Trained volunteers with type 2 diabetes experience significant health benefits when providing peer support

Nikki J. Garner, Martin Pond, Sara Auckland, Mike Sampson

Research output: Contribution to journalArticlepeer-review

2 Citations (Scopus)

Abstract

Trained lay volunteers may have value in supporting lifestyle change programs in the prevention of type 2 diabetes, but the potential health benefits (or harms) experienced by these lay volunteers have not been well described. This is important, as this is an appealing model in terms of workforce planning. The aim of the prespecified quantitative study reported here, was to examine the possible health benefits or harms experienced by these trained lay volunteers with type 2 diabetes. In a large type 2 diabetes prevention program, we recruited and trained 104 lay volunteers with type 2 diabetes themselves, to act as diabetes prevention mentors and codeliver the lifestyle intervention. Mentors made motivational telephone calls to 461 participants randomized to one of the trial arms to encourage lifestyle changes. Weight, diet, physical activity, well-being, quality of life, diabetes-specific self-efficacy, and glycaemic control were measured at baseline, 12 and 24 months. Average mentor age was 62.0 years, 57 (54.8%) were male, 92 (88.5%) were overweight or obese (BMI>30 kg/m 2). At 12 months, mentor dietary behaviors (fat and fiber intake) improved significantly, sedentary time spent fell significantly, and diabetes specific self-efficacy scores significantly increased. These significant improvements, with no evidence of harms, suggest lay volunteers with type 2 diabetes codelivering a lifestyle intervention, may themselves experience health benefits from volunteering.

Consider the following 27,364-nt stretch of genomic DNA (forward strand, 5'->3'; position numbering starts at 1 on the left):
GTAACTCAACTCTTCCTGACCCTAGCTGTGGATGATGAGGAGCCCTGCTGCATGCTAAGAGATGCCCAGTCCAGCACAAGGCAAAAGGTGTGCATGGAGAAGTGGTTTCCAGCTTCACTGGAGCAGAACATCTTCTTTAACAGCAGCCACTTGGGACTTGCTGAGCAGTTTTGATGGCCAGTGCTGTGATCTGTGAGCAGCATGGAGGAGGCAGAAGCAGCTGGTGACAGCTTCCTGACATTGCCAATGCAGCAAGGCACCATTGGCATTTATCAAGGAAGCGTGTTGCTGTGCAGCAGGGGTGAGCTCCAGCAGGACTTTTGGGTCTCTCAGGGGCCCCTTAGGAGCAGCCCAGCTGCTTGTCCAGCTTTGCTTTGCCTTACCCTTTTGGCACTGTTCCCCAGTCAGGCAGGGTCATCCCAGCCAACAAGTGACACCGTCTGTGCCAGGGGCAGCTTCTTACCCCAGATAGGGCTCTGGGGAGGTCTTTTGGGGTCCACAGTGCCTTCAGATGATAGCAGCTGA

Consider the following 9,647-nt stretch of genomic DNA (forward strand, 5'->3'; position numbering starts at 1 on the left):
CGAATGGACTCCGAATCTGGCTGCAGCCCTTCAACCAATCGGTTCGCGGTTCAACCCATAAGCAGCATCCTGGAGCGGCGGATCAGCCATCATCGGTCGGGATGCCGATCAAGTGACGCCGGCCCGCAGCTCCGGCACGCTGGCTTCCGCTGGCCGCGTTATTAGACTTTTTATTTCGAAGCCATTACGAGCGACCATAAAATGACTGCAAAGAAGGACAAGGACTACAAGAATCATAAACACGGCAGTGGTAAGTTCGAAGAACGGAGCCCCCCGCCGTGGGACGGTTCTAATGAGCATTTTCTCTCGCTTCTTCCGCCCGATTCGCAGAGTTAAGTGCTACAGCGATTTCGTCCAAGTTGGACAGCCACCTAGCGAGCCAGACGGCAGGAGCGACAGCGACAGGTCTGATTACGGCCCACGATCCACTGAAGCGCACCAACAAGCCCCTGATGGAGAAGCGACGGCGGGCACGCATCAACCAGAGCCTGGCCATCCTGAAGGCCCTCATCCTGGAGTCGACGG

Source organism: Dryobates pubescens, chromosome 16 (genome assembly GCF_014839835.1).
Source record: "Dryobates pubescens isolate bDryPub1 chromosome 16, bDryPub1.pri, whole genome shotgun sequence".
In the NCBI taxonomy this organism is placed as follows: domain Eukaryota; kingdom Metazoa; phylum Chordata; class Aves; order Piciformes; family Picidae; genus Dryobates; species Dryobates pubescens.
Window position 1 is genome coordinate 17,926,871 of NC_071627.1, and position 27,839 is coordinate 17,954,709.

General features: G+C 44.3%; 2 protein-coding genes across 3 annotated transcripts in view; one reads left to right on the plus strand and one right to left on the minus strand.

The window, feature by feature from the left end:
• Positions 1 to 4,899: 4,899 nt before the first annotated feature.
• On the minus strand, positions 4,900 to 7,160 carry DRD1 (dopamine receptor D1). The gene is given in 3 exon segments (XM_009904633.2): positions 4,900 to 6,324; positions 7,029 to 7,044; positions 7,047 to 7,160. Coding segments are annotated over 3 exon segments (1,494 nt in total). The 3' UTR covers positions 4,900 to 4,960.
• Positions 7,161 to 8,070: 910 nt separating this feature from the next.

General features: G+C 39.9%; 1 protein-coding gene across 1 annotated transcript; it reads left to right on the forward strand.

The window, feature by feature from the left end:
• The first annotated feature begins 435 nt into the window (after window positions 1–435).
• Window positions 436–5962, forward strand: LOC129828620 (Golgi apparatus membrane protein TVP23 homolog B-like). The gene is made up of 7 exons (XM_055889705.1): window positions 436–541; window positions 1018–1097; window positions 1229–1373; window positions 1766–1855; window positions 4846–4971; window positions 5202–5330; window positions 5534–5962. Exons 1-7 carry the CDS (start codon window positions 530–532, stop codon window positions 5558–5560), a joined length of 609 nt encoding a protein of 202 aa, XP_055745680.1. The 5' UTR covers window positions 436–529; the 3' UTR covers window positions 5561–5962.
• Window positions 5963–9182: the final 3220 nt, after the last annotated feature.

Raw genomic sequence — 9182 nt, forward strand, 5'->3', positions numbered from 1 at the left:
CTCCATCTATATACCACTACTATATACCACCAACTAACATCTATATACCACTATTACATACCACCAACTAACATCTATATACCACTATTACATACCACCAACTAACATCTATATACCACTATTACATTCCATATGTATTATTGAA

Original languageEnglish
Pages (from-to)667-679
Number of pages13
JournalHealth Education & Behavior
Volume49
Issue number4
Early online date6 Nov 2021
DOIs
Publication statusPublished - 1 Aug 2022

Keywords

  • diabetes specific self-efficacy
  • lifestyle behavior/s
  • peer support programs
  • sedentary behaviors
  • type 2 diabetes

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